At the end of 2012, our refining operations were in the 30th percentile and our smelting operations were in the 47th percentile—a four-percentage point improvement for the latter—on their respective cost curves.


Our midstream and downstream operations both achieved margins in 2012 that exceeded historical levels for the second year in a row, and they are making progress against their respective revenue growth targets. Our midstream operations will continue to build on this success in 2013 through the expansion of our rolling facilities in Davenport, Iowa, USA to meet rising U.S. automotive demand due to changing emissions regulations. We also expect volume growth in Russia and China, including emerging markets like consumer electronics. 


Our downstream operations will extend their profitable growth in 2013 through continued innovative solutions to meet a wide range of customer needs. We are expanding our aluminum lithium capabilities in Lafayette, Indiana, USA, to meet the growing demand in the aerospace market, and we opened a forged wheels facility in Suzhou, China, in December 2012 that will serve the commercial transportation market.

 

In 2012, the aluminum complex being constructed by the Ma’aden-Alcoa joint venture in Saudi Arabia continued making progress, with first metal production from the smelter in December 2012. First production from the rolling mill is expected in 2013, with the mine and refinery following in 2014.

In the longer-term, our business strategy is predicated on achieving the following objectives in a sustainable and reliable manner:

  • Demonstrate speed and execution in response to changing economic conditions, in line with our three strategic priorities—profitable growth, Alcoa Advantage, and disciplined execution;
  • Maintain global leading positions in all of the key upstream, midstream, and downstream business areas;
  • Take advantage of our world-class bauxite and alumina positions and continue to secure long-term, low-cost power (from renewable energy sources, where possible);
  • Complete and successfully implement investments in growth projects;
  • Continue to improve margins through productivity and value-added products;
  • Deliver new products and applications to rapidly expanding markets through innovative and proprietary technology solutions, unique equipment, and complex processes;
  • Employ a prudent approach to capital management and commit to cash-conservation actions;
  • Continue to conduct business in an ethical manner and obey all laws and regulations;
  • Enhance the economic and social well-being of the communities in which we operate; and
  • Operate worldwide in a manner that minimizes effects on natural habitats and biological resources.


Please see the Capturing Growth section for more detailed information on how we are driving growth across our business.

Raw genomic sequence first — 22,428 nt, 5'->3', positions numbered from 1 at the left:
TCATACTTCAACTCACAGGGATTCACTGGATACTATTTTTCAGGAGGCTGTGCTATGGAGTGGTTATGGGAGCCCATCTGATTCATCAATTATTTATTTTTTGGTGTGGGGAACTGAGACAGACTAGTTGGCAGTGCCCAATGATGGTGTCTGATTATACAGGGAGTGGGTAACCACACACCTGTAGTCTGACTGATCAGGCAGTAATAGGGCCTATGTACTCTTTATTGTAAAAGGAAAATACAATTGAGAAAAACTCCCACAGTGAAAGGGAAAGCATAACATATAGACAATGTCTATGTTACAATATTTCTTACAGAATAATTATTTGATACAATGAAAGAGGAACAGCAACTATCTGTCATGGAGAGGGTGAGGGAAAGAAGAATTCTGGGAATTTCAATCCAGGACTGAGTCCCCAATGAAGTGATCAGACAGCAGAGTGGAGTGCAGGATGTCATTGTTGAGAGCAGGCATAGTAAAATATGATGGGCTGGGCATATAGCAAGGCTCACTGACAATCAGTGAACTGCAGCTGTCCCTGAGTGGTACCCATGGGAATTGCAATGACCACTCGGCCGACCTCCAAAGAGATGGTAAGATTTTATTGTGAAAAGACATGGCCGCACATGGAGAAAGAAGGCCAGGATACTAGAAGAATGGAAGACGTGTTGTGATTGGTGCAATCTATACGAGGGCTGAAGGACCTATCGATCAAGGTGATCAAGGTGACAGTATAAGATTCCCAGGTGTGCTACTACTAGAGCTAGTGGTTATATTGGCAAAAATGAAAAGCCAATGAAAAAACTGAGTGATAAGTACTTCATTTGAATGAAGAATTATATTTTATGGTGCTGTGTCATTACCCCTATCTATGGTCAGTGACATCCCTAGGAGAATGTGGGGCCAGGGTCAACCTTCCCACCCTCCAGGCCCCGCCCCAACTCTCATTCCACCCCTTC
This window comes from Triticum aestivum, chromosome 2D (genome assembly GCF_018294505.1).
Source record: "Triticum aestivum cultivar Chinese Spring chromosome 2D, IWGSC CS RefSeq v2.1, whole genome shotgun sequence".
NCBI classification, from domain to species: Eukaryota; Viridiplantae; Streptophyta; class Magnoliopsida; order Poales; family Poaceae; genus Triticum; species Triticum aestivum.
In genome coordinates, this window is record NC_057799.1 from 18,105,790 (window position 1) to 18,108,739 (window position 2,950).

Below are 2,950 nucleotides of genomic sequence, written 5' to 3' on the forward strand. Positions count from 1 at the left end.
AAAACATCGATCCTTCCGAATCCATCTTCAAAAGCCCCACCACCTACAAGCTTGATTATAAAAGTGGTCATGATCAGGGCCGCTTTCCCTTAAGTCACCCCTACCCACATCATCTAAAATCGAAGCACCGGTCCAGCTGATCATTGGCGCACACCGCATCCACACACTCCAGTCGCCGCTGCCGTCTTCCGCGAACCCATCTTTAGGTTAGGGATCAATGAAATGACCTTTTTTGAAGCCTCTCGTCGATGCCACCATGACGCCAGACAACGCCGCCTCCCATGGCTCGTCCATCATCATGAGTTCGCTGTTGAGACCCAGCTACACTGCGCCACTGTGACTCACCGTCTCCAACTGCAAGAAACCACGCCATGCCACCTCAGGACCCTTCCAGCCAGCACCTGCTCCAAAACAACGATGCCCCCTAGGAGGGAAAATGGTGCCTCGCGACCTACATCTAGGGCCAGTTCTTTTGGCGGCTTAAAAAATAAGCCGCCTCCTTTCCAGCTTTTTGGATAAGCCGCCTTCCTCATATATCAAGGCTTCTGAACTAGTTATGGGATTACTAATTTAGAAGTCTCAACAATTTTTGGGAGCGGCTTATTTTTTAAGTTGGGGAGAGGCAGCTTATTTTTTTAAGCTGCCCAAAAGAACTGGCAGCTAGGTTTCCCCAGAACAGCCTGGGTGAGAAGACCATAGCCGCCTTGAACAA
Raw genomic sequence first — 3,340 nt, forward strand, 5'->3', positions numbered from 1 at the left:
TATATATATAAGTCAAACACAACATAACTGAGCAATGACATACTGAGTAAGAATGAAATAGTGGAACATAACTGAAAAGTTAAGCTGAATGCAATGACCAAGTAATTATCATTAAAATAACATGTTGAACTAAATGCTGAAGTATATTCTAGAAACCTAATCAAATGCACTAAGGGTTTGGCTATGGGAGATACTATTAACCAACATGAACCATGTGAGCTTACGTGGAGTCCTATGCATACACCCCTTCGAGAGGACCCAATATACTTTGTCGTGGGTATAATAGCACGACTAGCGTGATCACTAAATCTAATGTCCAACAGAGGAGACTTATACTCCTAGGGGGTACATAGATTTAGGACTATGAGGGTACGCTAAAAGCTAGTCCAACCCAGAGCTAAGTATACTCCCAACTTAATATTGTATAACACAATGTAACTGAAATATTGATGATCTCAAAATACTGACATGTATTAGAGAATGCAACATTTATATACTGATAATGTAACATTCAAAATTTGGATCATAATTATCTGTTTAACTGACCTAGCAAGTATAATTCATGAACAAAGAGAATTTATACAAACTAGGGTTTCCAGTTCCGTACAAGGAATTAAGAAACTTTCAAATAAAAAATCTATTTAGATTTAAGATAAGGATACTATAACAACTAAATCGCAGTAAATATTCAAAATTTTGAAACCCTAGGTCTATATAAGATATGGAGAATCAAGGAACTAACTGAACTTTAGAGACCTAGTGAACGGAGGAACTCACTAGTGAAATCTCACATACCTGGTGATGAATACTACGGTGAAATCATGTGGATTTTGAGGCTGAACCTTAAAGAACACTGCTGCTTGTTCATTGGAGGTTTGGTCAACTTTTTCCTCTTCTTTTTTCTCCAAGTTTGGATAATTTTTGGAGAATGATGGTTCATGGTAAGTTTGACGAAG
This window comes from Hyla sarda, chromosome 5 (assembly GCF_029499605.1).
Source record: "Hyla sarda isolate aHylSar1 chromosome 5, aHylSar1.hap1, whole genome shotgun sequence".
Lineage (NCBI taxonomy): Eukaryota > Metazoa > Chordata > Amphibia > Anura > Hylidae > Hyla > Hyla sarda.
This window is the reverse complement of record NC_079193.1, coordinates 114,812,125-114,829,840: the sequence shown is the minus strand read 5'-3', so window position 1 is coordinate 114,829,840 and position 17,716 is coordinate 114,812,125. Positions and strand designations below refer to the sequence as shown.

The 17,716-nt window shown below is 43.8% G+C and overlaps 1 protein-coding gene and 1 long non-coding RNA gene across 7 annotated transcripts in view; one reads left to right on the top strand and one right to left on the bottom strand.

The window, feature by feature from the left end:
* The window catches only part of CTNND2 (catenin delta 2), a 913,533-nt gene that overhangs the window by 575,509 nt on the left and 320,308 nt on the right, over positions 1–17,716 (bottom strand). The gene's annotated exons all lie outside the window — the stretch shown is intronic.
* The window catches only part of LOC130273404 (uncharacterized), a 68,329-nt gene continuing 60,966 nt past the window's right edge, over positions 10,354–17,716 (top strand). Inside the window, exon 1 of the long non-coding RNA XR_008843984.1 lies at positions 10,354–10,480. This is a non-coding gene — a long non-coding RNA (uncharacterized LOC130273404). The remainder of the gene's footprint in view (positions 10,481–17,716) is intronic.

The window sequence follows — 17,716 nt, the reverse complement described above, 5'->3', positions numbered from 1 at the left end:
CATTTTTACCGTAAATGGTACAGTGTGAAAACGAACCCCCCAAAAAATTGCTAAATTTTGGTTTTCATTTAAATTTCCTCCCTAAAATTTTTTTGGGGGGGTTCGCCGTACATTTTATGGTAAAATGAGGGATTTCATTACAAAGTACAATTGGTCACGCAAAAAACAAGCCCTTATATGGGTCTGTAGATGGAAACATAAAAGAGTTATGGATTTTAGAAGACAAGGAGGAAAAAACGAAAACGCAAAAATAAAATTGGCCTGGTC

Major Challenges

There are a number of challenges that face our industry and our company as we seek to maximize the value we provide to all of our stakeholders, expand our operations, and more fully integrate sustainability into our business. These include:


Details on how we are approaching these challenges can be found at the links provided.

 

Risk Management

Our risk-management process is structured around the Integrated Framework for Enterprise Risk Management from the Committee of Sponsoring Organizations of the Treadway Commission. It is also in accordance with International Organization for Standardization’s ISO 31000, the international standard of risk management.


We use the process to identify and evaluate a broad spectrum of risks. It is structured using our key business drivers and organizational goals to ensure that all aspects of the business have been covered. Business drivers include our reputation, brand, earnings, and operating margins.

Organizational goals include excellence in stewardship of the environment, health and safety, a consistently fair representation of financials, organic growth, and more.  


The risks identified are grouped into risk areas and presented to management to determine how they should be prioritized. Our process is multi-dimensional and focuses on several aspects, including likelihood of occurrence, level of impact, and mitigating risk factors. Each is considered in assessing and prioritizing risk, with more emphasis placed on likelihood and impact.

The collaborative process by which risks are identified, evaluated, and managed ensures that senior management remains vigilant of key risks impacting the company. The Alcoa Board of Directors maintains oversight of our risk management, and our management reports on specific risks on a periodic basis.

A discussion of the significant risks we face can be found in our Form 10-K for the year ended December 31, 2012. Additional risks and uncertainties not presently known to us or that we currently deem immaterial also may materially adversely affect us in future periods.